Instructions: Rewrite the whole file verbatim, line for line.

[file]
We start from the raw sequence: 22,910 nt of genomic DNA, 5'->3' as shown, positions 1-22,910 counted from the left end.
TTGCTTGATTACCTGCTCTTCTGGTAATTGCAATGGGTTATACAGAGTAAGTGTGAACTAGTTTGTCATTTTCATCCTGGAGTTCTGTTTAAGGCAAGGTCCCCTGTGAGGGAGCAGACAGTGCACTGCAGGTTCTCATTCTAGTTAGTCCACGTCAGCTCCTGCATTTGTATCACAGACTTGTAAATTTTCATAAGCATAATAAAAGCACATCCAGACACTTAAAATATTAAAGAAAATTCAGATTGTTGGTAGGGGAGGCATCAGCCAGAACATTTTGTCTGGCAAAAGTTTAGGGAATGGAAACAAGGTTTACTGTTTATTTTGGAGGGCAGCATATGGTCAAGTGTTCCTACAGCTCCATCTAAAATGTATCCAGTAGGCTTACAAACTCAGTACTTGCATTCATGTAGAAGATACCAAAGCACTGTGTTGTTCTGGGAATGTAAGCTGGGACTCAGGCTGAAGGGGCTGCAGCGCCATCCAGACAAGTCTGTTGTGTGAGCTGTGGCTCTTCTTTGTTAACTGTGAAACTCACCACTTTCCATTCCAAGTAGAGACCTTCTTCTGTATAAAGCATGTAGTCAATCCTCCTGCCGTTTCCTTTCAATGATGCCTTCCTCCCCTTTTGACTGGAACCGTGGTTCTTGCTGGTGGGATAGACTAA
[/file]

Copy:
We start from the raw sequence: 22,910 nt of genomic DNA, 5'->3' as shown, positions 1-22,910 counted from the left end.
TTGCTTGATTACCTGCTCTTCTGGTAATTGCAATGGGTTATACAGAGTAAGTGTGAACTAGTTTGTCATTTTCATCCTGGAGTTCTGTTTAAGGCAAGGTCCCCTGTGAGGGAGCAGACAGTGCACTGCAGGTTCTCATTCTAGTTAGTCCACGTCAGCTCCTGCATTTGTATCACAGACTTGTAAATTTTCATAAGCATAATAAAAGCACATCCAGACACTTAAAATATTAAAGAAAATTCAGATTGTTGGTAGGGGAGGCATCAGCCAGAACATTTTGTCTGGCAAAAGTTTAGGGAATGGAAACAAGGTTTACTGTTTATTTTGGAGGGCAGCATATGGTCAAGTGTTCCTACAGCTCCATCTAAAATGTATCCAGTAGGCTTACAAACTCAGTACTTGCATTCATGTAGAAGATACCAAAGCACTGTGTTGTTCTGGGAATGTAAGCTGGGACTCAGGCTGAAGGGGCTGCAGCGCCATCCAGACAAGTCTGTTGTGTGAGCTGTGGCTCTTCTTTGTTAACTGTGAAACTCACCACTTTCCATTCCAAGTAGAGACCTTCTTCTGTATAAAGCATGTAGTCAATCCTCCTGCCGTTTCCTTTCAATGATGCCTTCCTCCCCTTTTGACTGGAACCGTGGTTCTTGCTGGTGGGATAGACTAA